Why cats sometimes sleep in their litter box
As a human, it’s hard to imagine why a cat might want to sleep in the same place they go to the bathroom. However, some cats still sleep in the litter box. While this may be normal kitten behavior, it can be a sign of a deeper problem when adults do it. If you notice your cat sleeping in or next to the litter box, it’s important to determine why so you can help them. Here are some of the most common reasons cats sleep in their litter trays.
Kittens are still learning
Boonlert Saikrajang / Shutterstock For kittens, sleeping in the litter box is not unusual. They are still learning things and learning the ways of the world from their mother and you. Kittens will usually learn to use the litter box from an older cat in the house, but it’s not intuitive for some people. They might be digging around, playing in the trash, or just getting sleepy and needing a nap.
Some cats take a while to get used to their new surroundings. If you’ve just adopted a cat from a shelter, they may be used to sleeping in a small space near or in their litter box. The enclosed space of the box can make them feel more comfortable and secure, especially during the stressful time of moving to a new home. To help your cat feel more comfortable sleeping outside of the litter box, give them a small space to sleep. It could be a cardboard box, a covered cat bed, or a cradle with a blanket.
Territorial problem in the house of many cats
Cats are territorial creatures that love to have their own space to explore, rest and do business. In a home with many cats, this can cause some stress. Cats can compete to see who can use the litter box. Some dominant cats may choose to mark their territory by sleeping in boxes. Alternatively, a cat that is harassed by other cats can also sleep in the box so they can use it before the other cats try to stop them. This problem can be easily solved – buy an extra box of litter. As a general rule for households with multiple cats, you should have one litter box for each cat and an extra box. This will prevent any territorial conflicts and ensure that they always have a litter box available when they need it.
Fear or stress
Sharaf Maksumov / Shutterstock.com Just like us, cats get stressed sometimes. Any significant change in their environment can cause cats to feel stressed and scared. They may be worried about moving to a new home, a stranger visiting, a new pet living in their home, or any number of other situations. When cats are uncomfortable and stressed, they may start exhibiting strange behaviors, such as sleeping in their litter box. To make cats feel safe again, give them a separate area to rest and hide. Over time, they will learn to feel comfortable in their new environment and return to their normal selves.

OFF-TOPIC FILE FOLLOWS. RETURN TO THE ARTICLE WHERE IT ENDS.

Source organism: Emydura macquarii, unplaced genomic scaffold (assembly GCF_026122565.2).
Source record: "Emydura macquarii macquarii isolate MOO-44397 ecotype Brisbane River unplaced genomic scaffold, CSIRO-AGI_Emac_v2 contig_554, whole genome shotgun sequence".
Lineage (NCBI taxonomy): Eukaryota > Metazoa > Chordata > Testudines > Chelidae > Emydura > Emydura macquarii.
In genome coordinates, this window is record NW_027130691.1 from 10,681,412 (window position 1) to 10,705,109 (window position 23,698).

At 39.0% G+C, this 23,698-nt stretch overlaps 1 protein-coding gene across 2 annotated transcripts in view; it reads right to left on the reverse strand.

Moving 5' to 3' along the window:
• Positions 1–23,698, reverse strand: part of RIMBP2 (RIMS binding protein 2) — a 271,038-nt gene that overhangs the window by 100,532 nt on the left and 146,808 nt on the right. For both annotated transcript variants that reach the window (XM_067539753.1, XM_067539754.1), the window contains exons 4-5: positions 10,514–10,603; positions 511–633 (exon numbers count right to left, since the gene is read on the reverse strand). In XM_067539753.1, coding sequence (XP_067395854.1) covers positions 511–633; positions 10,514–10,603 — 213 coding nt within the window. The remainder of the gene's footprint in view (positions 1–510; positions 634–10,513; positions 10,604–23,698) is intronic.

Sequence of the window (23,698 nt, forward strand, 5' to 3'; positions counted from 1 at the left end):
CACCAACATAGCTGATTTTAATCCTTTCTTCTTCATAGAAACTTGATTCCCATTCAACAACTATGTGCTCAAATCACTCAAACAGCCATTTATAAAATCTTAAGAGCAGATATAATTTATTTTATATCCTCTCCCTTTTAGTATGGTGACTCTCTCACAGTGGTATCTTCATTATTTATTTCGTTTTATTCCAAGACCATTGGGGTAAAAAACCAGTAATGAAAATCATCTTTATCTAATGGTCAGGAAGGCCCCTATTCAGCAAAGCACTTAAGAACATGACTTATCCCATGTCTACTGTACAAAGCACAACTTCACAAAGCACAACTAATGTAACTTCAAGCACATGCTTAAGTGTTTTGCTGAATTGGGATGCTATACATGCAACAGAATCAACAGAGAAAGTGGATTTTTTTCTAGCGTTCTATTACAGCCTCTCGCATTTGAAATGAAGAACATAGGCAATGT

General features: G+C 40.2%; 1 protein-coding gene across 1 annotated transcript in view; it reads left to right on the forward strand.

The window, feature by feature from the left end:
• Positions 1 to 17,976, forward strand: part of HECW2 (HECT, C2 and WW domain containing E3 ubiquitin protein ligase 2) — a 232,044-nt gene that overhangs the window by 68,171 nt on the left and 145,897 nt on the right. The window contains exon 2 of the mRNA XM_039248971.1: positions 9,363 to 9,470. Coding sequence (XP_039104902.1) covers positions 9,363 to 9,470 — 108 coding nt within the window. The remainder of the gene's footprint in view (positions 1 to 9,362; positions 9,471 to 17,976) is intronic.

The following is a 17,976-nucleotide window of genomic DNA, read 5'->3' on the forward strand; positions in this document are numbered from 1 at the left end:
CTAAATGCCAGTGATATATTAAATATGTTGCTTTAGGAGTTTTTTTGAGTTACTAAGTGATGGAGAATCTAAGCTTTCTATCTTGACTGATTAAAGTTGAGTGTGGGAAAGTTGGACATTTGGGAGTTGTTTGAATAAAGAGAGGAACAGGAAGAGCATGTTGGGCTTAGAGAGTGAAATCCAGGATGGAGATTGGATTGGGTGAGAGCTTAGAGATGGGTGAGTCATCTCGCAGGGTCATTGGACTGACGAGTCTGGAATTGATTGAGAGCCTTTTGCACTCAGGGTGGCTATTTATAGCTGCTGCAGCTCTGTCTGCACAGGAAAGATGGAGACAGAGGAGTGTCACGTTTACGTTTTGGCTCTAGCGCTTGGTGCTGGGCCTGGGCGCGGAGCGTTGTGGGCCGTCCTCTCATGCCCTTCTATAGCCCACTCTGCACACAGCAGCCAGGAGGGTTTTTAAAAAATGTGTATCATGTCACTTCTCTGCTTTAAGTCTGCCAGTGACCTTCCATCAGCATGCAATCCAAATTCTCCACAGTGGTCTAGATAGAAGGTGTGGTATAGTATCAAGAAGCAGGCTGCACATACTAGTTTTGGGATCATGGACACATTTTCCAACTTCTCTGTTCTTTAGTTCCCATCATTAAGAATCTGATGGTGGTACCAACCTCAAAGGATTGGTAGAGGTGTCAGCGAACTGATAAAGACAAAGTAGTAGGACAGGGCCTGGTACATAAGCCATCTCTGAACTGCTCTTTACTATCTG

One of the most common reasons cats sleep in their litter box is due to medical issues. Cats with kidney disease, urinary tract infections, constipation, or other digestive issues can sleep in their litter box when they’re not feeling well. If the cat is having a hard time going to the bathroom or they think they might not make it in time, they may decide it’s best to stay nearby. Some cats with advanced dementia may also sleep in their litter box. If you suspect your cat is sick, take them to the vet for an accurate diagnosis. Your veterinarian will be able to ease their pain and deal with their digestive issues. Once their health condition is resolved, they should avoid sleeping in the litter box again.
Is your cat pregnant? Usually, when female cats are about to give birth and have no place to live, they will seek shelter in their litter box. If your cat is pregnant, do some research so you can create the right space for them to give birth, where they and their babies can feel safe. Whether they have health problems, are stressed, or are marking their territory, you can take steps to help them get out of the box and into a more suitable sleeping place. For further assistance, check with your veterinarian. Editor’s Suggestions
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